Jean Elson (Jeany) is Senior Lecturer Emerita in the Department of Sociology at the University of New Hampshire. Dr. Elson has received teaching awards, including the “Vagina Warrior Award” from the V-Day Committee and the “Pink Triangle Award” from the LGBTQ Community. She taught classes and lectured on the topics of gender, family, women’s health and illness, and sexual behavior. Jean was also an appointed member of the UNH President’s Commission on the Status of Women.
Jean holds a PhD in Sociology and a Master’s in Sociology and Women’s Studies from Brandeis University, where she received academic awards and fellowships, including the Graduate Grant Prize for Research in Women’s Studies and the Elizabeth Stanton Michaels Fellowship from the National American Association of University Women.
Jean Elson’s previous book, “Am I Still a Woman?” Hysterectomy and Gender Identity, received enthusiastic reviews from both the popular and academic press. She is also author of a chapter in Our Bodies, Ourselves: Menopause. Jean has written articles and been interviewed for a variety of newspapers and magazines and has appeared on several radio and television programs.
Jean is married to Tom Arrington and has two children, Dave and Jessica, and two grandchildren, Max and Romi.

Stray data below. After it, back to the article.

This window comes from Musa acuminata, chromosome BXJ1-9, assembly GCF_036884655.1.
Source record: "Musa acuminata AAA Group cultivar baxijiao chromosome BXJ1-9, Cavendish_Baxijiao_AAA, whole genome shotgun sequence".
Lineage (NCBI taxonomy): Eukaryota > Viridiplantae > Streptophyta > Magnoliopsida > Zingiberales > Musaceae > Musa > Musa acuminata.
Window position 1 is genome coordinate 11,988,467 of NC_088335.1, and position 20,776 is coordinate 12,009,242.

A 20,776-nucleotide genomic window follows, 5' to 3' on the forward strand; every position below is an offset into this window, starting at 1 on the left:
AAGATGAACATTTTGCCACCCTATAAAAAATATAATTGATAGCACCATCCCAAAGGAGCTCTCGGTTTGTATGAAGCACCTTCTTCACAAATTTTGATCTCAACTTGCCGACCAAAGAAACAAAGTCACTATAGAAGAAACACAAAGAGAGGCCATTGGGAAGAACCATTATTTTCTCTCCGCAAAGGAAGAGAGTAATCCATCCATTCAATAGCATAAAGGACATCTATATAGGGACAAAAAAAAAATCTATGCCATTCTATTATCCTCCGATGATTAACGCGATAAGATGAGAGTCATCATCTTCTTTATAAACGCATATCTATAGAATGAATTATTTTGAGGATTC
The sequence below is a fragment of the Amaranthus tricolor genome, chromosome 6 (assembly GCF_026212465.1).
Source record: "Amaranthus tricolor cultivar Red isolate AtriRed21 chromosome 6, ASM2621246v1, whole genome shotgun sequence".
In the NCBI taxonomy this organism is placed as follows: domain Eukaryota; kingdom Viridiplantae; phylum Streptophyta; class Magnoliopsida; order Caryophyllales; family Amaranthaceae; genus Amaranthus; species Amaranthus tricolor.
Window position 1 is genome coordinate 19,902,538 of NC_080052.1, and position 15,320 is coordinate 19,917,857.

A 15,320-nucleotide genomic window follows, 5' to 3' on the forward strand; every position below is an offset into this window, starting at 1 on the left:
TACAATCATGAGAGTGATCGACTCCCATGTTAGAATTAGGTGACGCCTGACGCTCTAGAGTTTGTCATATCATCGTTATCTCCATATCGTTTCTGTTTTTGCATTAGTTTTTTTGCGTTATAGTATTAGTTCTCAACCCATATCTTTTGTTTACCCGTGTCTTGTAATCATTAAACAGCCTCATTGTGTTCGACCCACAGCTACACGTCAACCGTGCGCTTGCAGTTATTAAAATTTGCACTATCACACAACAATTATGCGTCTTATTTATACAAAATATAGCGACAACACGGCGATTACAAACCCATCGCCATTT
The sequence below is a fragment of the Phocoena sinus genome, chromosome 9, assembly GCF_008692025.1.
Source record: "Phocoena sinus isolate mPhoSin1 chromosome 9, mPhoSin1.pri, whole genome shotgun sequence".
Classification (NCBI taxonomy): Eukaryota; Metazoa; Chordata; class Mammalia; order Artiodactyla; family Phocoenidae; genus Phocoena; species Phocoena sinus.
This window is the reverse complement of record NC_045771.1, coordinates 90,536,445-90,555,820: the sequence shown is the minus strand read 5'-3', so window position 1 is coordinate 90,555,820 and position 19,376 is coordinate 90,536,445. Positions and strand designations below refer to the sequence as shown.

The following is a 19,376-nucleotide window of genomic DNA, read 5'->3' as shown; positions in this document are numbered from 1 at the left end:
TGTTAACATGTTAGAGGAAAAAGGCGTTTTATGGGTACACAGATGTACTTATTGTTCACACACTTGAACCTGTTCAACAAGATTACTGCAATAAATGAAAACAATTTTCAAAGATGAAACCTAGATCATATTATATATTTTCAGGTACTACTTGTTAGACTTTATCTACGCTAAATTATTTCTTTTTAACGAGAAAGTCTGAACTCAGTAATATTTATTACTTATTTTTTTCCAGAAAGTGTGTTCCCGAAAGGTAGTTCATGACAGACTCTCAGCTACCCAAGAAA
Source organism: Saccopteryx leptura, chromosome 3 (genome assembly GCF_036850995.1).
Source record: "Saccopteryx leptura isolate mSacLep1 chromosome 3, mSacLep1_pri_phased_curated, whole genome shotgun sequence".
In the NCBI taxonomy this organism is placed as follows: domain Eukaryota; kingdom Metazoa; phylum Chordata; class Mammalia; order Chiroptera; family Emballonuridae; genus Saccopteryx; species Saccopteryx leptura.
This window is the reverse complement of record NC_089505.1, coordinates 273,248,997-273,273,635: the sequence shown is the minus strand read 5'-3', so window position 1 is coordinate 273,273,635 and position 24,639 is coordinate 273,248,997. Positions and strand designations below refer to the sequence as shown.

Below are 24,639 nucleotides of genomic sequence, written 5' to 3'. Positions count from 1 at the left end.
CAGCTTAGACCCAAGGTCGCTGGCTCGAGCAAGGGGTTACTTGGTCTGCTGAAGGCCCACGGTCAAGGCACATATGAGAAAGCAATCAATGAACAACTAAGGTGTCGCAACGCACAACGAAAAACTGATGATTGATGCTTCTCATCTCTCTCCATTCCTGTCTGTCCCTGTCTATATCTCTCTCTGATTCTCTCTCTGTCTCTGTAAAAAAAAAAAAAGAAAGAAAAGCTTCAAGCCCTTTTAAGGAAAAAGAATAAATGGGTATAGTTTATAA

Other Books by Jean Elson
Hysterectomy and Gender Identity
"A strong addition to the literature on women's health and gender identity, Am I Still a Woman is a readable, original contribution to feminist scholarship. Impressive and fascinating, this book is fluidly written and at times hard to put down. It should enjoy a wide audience."
—Alexandra Dundas Todd, Professor and Chair, Sociology Department, Suffolk University, and author of Intimate Adversaries: Cultural Conflicts Between Doctors and Women Patients
Recent scientific findings regarding the potential dangers associated with hormone replacement therapies bring renewed attention to the relationship between women's bodies and gender identity. In Am I Still A Woman? Jean Elson offers the testimony of women who have thought deeply about this issue as a result of gynecological surgery.
For the women in this book, gynecological surgery for benign conditions proved to be a crisis that prompted questions about the meanings of sexual and reproductive organs in relation to being female and feminine. Is a woman who no longer menstruates still a woman? What about a woman who can no longer bear children? Elson looks closely at the differences in responses to understand the impact of surgery and lost fertility on sexuality and partnerships as well as the steps some women take to deal with a sense of a stigmatized identity. Whether they reconceptualized their old notions of what it means to be a woman or put a new focus on making themselves attractive, they made conscious efforts to reclaim their female identity and femininity. This book provides a wealth of insight into the choices women make regarding gynecological surgery and maintaining their sense of themselves as women.